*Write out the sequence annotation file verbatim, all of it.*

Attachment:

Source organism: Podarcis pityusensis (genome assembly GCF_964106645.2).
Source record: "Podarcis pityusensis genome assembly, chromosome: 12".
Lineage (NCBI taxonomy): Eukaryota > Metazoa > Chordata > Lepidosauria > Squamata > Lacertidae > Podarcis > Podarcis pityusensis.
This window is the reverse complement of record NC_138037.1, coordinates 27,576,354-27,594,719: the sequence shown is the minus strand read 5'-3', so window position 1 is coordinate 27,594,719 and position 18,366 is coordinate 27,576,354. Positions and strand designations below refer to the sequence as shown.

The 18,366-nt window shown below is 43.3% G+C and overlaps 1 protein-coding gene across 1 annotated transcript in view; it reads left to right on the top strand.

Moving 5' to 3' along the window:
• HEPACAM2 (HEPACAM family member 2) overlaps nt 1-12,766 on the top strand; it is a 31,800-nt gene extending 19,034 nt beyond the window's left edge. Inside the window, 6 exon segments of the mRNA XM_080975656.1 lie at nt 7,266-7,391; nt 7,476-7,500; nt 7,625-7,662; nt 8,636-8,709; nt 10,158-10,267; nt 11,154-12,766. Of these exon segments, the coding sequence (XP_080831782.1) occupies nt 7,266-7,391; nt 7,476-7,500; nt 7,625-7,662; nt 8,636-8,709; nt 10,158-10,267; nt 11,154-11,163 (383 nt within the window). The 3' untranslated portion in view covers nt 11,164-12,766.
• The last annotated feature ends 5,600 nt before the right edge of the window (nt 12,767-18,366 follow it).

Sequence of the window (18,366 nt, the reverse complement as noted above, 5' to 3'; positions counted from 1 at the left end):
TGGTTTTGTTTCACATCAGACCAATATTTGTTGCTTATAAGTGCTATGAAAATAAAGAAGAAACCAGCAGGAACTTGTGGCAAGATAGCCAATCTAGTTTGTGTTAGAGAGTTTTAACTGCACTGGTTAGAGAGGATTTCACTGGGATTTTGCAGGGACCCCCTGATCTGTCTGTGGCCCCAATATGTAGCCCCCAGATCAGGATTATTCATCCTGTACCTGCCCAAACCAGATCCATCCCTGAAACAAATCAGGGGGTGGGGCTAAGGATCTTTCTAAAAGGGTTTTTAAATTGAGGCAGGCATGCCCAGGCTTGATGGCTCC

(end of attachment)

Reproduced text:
Source organism: Podarcis pityusensis (genome assembly GCF_964106645.2).
Source record: "Podarcis pityusensis genome assembly, chromosome: 12".
Lineage (NCBI taxonomy): Eukaryota > Metazoa > Chordata > Lepidosauria > Squamata > Lacertidae > Podarcis > Podarcis pityusensis.
This window is the reverse complement of record NC_138037.1, coordinates 27,576,354-27,594,719: the sequence shown is the minus strand read 5'-3', so window position 1 is coordinate 27,594,719 and position 18,366 is coordinate 27,576,354. Positions and strand designations below refer to the sequence as shown.

The 18,366-nt window shown below is 43.3% G+C and overlaps 1 protein-coding gene across 1 annotated transcript in view; it reads left to right on the top strand.

Moving 5' to 3' along the window:
• HEPACAM2 (HEPACAM family member 2) overlaps nt 1-12,766 on the top strand; it is a 31,800-nt gene extending 19,034 nt beyond the window's left edge. Inside the window, 6 exon segments of the mRNA XM_080975656.1 lie at nt 7,266-7,391; nt 7,476-7,500; nt 7,625-7,662; nt 8,636-8,709; nt 10,158-10,267; nt 11,154-12,766. Of these exon segments, the coding sequence (XP_080831782.1) occupies nt 7,266-7,391; nt 7,476-7,500; nt 7,625-7,662; nt 8,636-8,709; nt 10,158-10,267; nt 11,154-11,163 (383 nt within the window). The 3' untranslated portion in view covers nt 11,164-12,766.
• The last annotated feature ends 5,600 nt before the right edge of the window (nt 12,767-18,366 follow it).

Sequence of the window (18,366 nt, the reverse complement as noted above, 5' to 3'; positions counted from 1 at the left end):
TGGTTTTGTTTCACATCAGACCAATATTTGTTGCTTATAAGTGCTATGAAAATAAAGAAGAAACCAGCAGGAACTTGTGGCAAGATAGCCAATCTAGTTTGTGTTAGAGAGTTTTAACTGCACTGGTTAGAGAGGATTTCACTGGGATTTTGCAGGGACCCCCTGATCTGTCTGTGGCCCCAATATGTAGCCCCCAGATCAGGATTATTCATCCTGTACCTGCCCAAACCAGATCCATCCCTGAAACAAATCAGGGGGTGGGGCTAAGGATCTTTCTAAAAGGGTTTTTAAATTGAGGCAGGCATGCCCAGGCTTGATGGCTCC